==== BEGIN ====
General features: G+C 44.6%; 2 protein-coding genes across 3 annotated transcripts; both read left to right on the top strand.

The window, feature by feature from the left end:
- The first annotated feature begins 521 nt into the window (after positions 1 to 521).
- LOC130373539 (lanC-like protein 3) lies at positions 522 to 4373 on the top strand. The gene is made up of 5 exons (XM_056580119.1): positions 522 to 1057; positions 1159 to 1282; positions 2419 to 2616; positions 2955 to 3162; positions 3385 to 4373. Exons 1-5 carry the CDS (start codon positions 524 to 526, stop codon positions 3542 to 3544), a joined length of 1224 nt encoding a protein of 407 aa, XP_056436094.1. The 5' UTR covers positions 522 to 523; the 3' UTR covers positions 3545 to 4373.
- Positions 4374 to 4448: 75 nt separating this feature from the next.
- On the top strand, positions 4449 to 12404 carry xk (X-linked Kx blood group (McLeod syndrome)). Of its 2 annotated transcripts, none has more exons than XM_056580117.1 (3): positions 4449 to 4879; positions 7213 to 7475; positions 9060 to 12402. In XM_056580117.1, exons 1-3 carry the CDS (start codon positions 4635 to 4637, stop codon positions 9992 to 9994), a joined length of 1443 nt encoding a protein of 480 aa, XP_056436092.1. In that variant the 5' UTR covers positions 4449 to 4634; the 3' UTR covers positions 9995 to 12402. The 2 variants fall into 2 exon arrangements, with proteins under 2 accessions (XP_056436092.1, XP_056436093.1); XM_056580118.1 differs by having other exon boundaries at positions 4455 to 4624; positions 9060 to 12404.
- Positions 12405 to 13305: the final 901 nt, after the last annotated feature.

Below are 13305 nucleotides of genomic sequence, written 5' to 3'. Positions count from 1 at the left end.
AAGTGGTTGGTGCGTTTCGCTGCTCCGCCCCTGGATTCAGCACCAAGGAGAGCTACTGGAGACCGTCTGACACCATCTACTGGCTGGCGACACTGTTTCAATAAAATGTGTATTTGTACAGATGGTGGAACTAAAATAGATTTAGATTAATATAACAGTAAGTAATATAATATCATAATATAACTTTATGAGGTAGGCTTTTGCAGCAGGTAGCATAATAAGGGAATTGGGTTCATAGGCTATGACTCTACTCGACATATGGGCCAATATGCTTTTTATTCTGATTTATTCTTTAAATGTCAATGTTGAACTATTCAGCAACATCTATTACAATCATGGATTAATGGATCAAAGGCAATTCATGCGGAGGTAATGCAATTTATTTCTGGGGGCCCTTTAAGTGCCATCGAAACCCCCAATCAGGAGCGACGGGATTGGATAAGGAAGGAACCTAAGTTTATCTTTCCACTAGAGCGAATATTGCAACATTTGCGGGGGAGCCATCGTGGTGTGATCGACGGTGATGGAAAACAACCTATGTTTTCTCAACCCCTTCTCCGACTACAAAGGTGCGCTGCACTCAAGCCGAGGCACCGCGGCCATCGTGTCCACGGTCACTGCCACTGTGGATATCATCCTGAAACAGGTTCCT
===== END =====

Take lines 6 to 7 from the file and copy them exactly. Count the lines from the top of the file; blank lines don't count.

- On the top strand, positions 4449 to 12404 carry xk (X-linked Kx blood group (McLeod syndrome)). Of its 2 annotated transcripts, none has more exons than XM_056580117.1 (3): positions 4449 to 4879; positions 7213 to 7475; positions 9060 to 12402. In XM_056580117.1, exons 1-3 carry the CDS (start codon positions 4635 to 4637, stop codon positions 9992 to 9994), a joined length of 1443 nt encoding a protein of 480 aa, XP_056436092.1. In that variant the 5' UTR covers positions 4449 to 4634; the 3' UTR covers positions 9995 to 12402. The 2 variants fall into 2 exon arrangements, with proteins under 2 accessions (XP_056436092.1, XP_056436093.1); XM_056580118.1 differs by having other exon boundaries at positions 4455 to 4624; positions 9060 to 12404.
- Positions 12405 to 13305: the final 901 nt, after the last annotated feature.